PAUL SELTZER: Yeah, our campaign is part of a really big wave of graduate worker organizing across the U.S. In the past few years, grad workers at Harvard and Columbia have settled really historic contracts, winning big pay increases, benefits and protections. And more recently, grad workers at MIT have won their union and most recently grad workers at Boston University earlier this week and workers at Northwestern also won and currently we know that workers at Chicago and Johns Hopkins are also signing cards. I have noticed that given this context, it gives graduate workers a new context to see that having a union is beneficial.

MELINDA TUHUS: Tell me what the next step is and what are some of the things you’re hoping and planning to bargain for?

ARITA ACHARYA: Now that we’ve won our election, we have the opportunity to internally identify our priorities for negotiating and then begin bargaining with Yale. In the hundreds of conversations I’ve had with my co-workers over the last year during this campaign, there’s a wide variety of things that people want. I personally am really excited that now we might have a chance to negotiate higher pay, dental and vision care and a grievance procedure to work out conflicts in the workplace. That’s stuff I’m really excited for.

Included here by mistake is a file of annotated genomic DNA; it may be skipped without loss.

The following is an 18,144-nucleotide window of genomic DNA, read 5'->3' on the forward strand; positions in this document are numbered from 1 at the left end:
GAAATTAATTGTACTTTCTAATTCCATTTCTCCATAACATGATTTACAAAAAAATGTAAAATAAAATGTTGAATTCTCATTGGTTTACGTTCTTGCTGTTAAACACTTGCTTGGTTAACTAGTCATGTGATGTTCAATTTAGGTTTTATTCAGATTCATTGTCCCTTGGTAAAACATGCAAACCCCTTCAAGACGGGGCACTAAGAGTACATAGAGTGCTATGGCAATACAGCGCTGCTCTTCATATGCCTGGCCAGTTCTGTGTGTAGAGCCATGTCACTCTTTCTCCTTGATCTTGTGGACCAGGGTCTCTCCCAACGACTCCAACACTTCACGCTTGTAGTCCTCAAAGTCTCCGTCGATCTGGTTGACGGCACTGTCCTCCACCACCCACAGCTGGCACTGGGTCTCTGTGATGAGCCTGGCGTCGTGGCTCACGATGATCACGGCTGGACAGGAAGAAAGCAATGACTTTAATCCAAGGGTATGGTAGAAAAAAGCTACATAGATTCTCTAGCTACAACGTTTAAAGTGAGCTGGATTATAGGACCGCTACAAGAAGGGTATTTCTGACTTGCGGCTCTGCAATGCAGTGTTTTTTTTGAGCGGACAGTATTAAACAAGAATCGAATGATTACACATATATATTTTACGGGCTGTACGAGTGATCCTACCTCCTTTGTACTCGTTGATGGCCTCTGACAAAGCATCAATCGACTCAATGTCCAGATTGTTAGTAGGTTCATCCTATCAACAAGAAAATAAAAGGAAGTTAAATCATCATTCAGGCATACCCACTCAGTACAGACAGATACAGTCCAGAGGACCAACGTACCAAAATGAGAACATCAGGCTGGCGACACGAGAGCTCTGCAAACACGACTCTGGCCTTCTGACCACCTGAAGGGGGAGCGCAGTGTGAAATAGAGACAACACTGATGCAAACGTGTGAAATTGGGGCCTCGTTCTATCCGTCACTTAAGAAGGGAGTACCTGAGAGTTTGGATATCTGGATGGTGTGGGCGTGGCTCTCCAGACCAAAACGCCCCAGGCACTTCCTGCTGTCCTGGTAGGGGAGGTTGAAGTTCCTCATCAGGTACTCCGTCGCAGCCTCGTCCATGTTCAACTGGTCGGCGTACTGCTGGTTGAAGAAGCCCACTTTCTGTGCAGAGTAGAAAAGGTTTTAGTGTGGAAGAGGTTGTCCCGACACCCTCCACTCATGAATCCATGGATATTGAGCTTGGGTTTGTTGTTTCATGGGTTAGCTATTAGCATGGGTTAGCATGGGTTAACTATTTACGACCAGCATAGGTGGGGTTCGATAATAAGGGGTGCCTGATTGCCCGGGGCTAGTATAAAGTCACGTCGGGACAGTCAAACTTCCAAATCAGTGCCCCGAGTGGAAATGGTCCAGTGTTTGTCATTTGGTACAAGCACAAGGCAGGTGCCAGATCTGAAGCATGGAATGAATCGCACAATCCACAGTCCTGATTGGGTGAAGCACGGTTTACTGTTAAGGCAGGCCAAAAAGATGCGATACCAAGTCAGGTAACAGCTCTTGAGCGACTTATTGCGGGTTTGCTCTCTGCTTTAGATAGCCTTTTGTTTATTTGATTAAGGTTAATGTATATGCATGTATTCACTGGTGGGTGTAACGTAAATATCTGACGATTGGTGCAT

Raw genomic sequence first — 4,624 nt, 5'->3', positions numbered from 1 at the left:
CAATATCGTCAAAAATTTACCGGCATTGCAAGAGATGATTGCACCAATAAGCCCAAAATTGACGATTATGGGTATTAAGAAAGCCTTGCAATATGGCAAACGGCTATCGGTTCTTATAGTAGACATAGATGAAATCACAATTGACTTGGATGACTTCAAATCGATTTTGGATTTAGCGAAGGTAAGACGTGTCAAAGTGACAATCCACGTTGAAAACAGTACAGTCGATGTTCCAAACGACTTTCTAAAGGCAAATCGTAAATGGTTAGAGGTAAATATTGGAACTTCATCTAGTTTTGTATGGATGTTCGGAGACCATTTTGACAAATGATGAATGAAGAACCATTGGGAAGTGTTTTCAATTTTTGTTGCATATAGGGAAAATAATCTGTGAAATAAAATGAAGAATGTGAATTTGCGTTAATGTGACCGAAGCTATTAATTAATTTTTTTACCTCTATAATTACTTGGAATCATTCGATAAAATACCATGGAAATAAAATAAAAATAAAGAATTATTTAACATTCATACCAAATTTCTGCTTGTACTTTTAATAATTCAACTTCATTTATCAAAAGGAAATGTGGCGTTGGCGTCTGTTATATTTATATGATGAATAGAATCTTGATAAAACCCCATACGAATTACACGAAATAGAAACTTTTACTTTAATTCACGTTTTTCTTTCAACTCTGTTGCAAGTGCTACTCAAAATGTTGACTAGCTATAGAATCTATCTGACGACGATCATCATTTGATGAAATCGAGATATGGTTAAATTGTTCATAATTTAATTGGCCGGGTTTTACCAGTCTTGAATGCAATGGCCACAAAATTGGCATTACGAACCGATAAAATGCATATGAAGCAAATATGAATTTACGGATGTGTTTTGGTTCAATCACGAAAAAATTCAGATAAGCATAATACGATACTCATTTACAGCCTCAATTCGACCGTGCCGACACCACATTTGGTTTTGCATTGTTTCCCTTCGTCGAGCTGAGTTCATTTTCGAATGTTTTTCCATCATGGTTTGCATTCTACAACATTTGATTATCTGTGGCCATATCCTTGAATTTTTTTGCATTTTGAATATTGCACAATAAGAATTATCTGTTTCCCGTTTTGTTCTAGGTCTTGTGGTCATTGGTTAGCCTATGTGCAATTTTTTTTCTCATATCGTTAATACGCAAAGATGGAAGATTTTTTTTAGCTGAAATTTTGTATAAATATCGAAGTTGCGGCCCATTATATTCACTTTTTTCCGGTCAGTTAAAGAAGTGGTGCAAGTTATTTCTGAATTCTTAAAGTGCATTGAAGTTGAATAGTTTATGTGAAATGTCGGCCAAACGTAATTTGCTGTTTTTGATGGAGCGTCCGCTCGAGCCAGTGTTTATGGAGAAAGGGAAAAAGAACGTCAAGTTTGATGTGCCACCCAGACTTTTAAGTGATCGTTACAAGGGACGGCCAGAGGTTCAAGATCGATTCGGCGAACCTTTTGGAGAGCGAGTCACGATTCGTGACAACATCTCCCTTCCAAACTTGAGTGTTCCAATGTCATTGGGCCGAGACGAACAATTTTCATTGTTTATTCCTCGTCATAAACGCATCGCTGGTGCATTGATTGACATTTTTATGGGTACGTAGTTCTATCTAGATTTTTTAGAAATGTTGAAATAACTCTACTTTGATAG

For more information, visit Local 33 Unite Here Union at and Follow them on Twitter and Instagram at @33UniteHere and on Facebook at